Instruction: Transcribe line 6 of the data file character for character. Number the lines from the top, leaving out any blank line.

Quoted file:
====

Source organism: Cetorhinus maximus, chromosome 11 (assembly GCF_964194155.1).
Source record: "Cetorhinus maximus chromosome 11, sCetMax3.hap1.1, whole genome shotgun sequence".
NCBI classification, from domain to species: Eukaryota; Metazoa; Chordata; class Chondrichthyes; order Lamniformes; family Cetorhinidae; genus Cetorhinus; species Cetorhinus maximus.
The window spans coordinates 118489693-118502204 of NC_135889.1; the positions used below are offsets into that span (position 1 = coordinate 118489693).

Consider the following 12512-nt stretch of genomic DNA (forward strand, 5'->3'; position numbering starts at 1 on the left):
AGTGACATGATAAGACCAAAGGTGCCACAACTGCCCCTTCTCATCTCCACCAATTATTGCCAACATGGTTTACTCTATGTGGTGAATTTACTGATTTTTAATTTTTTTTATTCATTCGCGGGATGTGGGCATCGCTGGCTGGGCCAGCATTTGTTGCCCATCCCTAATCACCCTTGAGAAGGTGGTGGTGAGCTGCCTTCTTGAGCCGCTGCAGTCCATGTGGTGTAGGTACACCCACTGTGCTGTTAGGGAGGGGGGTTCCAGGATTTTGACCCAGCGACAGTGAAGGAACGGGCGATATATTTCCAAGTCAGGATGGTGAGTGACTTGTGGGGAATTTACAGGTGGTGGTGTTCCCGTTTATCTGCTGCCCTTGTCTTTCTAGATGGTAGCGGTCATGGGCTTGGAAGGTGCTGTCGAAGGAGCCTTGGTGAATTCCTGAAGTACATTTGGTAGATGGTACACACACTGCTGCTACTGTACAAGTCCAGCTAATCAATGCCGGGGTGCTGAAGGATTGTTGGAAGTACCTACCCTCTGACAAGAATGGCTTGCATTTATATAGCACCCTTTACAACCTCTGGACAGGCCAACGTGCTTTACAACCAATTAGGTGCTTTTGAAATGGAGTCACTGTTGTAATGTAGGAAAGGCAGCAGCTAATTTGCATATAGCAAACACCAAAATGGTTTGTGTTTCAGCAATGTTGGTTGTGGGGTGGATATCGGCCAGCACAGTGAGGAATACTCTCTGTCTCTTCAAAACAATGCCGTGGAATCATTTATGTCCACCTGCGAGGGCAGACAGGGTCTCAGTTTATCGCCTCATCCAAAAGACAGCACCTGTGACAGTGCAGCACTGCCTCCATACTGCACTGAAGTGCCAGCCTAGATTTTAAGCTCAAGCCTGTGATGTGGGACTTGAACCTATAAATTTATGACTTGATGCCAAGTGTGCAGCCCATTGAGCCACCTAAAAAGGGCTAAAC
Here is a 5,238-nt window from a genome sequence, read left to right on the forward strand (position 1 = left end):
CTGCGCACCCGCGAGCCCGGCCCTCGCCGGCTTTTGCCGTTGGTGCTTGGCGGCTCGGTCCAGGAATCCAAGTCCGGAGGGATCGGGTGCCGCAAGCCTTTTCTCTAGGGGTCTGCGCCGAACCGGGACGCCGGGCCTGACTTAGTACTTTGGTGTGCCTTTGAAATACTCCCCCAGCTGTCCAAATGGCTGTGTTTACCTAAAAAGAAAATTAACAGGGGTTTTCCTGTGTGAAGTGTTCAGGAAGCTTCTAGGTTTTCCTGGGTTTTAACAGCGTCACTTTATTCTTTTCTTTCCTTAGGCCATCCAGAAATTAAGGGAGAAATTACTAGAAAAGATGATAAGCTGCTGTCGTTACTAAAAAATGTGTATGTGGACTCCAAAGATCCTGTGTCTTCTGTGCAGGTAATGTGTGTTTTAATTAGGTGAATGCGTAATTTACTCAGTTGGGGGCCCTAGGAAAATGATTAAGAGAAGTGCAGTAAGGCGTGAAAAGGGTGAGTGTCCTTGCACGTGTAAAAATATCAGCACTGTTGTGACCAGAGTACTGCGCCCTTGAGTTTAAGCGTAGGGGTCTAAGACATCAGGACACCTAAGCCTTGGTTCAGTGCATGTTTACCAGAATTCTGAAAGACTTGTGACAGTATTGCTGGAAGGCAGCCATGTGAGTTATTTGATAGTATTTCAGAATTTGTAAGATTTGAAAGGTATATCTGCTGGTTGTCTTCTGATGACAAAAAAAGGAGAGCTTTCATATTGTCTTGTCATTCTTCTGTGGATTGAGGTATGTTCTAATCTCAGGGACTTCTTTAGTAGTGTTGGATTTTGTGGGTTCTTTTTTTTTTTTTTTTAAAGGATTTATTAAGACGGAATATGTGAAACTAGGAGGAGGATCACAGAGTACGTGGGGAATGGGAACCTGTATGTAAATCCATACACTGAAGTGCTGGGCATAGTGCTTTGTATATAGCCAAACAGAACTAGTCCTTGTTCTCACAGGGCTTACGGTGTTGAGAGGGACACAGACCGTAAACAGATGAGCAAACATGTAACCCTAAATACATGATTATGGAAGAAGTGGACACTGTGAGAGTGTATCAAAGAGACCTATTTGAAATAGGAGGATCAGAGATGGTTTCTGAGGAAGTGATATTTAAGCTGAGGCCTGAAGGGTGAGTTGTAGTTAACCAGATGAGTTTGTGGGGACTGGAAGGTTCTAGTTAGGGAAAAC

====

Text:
AGTGACATGATAAGACCAAAGGTGCCACAACTGCCCCTTCTCATCTCCACCAATTATTGCCAACATGGTTTACTCTATGTGGTGAATTTACTGATTTTTAATTTTTTTTATTCATTCGCGGGATGTGGGCATCGCTGGCTGGGCCAGCATTTGTTGCCCATCCCTAATCACCCTTGAGAAGGTGGTGGTGAGCTGCCTTCTTGAGCCGCTGCAGTCCATGTGGTGTAGGTACACCCACTGTGCTGTTAGGGAGGGGGGTTCCAGGATTTTGACCCAGCGACAGTGAAGGAACGGGCGATATATTTCCAAGTCAGGATGGTGAGTGACTTGTGGGGAATTTACAGGTGGTGGTGTTCCCGTTTATCTGCTGCCCTTGTCTTTCTAGATGGTAGCGGTCATGGGCTTGGAAGGTGCTGTCGAAGGAGCCTTGGTGAATTCCTGAAGTACATTTGGTAGATGGTACACACACTGCTGCTACTGTACAAGTCCAGCTAATCAATGCCGGGGTGCTGAAGGATTGTTGGAAGTACCTACCCTCTGACAAGAATGGCTTGCATTTATATAGCACCCTTTACAACCTCTGGACAGGCCAACGTGCTTTACAACCAATTAGGTGCTTTTGAAATGGAGTCACTGTTGTAATGTAGGAAAGGCAGCAGCTAATTTGCATATAGCAAACACCAAAATGGTTTGTGTTTCAGCAATGTTGGTTGTGGGGTGGATATCGGCCAGCACAGTGAGGAATACTCTCTGTCTCTTCAAAACAATGCCGTGGAATCATTTATGTCCACCTGCGAGGGCAGACAGGGTCTCAGTTTATCGCCTCATCCAAAAGACAGCACCTGTGACAGTGCAGCACTGCCTCCATACTGCACTGAAGTGCCAGCCTAGATTTTAAGCTCAAGCCTGTGATGTGGGACTTGAACCTATAAATTTATGACTTGATGCCAAGTGTGCAGCCCATTGAGCCACCTAAAAAGGGCTAAAC